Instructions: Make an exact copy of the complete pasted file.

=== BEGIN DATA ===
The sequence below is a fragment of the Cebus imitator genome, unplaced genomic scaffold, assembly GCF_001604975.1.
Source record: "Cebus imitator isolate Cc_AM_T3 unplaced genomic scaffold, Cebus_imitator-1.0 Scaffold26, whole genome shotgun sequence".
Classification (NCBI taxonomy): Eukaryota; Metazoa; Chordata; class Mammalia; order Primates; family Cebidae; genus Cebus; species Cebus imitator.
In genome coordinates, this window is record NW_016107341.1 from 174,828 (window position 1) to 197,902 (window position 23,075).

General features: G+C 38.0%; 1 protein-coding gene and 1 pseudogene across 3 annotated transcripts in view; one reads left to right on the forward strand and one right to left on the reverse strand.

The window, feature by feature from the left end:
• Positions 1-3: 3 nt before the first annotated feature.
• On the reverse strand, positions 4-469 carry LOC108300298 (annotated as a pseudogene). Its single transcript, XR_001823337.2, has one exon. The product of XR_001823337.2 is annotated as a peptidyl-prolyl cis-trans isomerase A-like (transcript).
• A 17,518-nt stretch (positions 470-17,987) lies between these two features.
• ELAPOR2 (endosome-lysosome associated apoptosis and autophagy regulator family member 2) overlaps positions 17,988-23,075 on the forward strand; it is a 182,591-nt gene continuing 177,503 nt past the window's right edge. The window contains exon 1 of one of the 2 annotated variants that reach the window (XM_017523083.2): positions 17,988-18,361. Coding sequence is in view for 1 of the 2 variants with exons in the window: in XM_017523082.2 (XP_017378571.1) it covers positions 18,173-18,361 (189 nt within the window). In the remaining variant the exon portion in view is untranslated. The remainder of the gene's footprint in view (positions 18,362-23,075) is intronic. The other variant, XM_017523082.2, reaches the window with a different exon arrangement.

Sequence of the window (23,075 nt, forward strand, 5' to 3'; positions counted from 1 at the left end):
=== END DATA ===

The sequence below is a fragment of the Cebus imitator genome, unplaced genomic scaffold, assembly GCF_001604975.1.
Source record: "Cebus imitator isolate Cc_AM_T3 unplaced genomic scaffold, Cebus_imitator-1.0 Scaffold26, whole genome shotgun sequence".
Classification (NCBI taxonomy): Eukaryota; Metazoa; Chordata; class Mammalia; order Primates; family Cebidae; genus Cebus; species Cebus imitator.
In genome coordinates, this window is record NW_016107341.1 from 174,828 (window position 1) to 197,902 (window position 23,075).

General features: G+C 38.0%; 1 protein-coding gene and 1 pseudogene across 3 annotated transcripts in view; one reads left to right on the forward strand and one right to left on the reverse strand.

The window, feature by feature from the left end:
• Positions 1-3: 3 nt before the first annotated feature.
• On the reverse strand, positions 4-469 carry LOC108300298 (annotated as a pseudogene). Its single transcript, XR_001823337.2, has one exon. The product of XR_001823337.2 is annotated as a peptidyl-prolyl cis-trans isomerase A-like (transcript).
• A 17,518-nt stretch (positions 470-17,987) lies between these two features.
• ELAPOR2 (endosome-lysosome associated apoptosis and autophagy regulator family member 2) overlaps positions 17,988-23,075 on the forward strand; it is a 182,591-nt gene continuing 177,503 nt past the window's right edge. The window contains exon 1 of one of the 2 annotated variants that reach the window (XM_017523083.2): positions 17,988-18,361. Coding sequence is in view for 1 of the 2 variants with exons in the window: in XM_017523082.2 (XP_017378571.1) it covers positions 18,173-18,361 (189 nt within the window). In the remaining variant the exon portion in view is untranslated. The remainder of the gene's footprint in view (positions 18,362-23,075) is intronic. The other variant, XM_017523082.2, reaches the window with a different exon arrangement.

Sequence of the window (23,075 nt, forward strand, 5' to 3'; positions counted from 1 at the left end):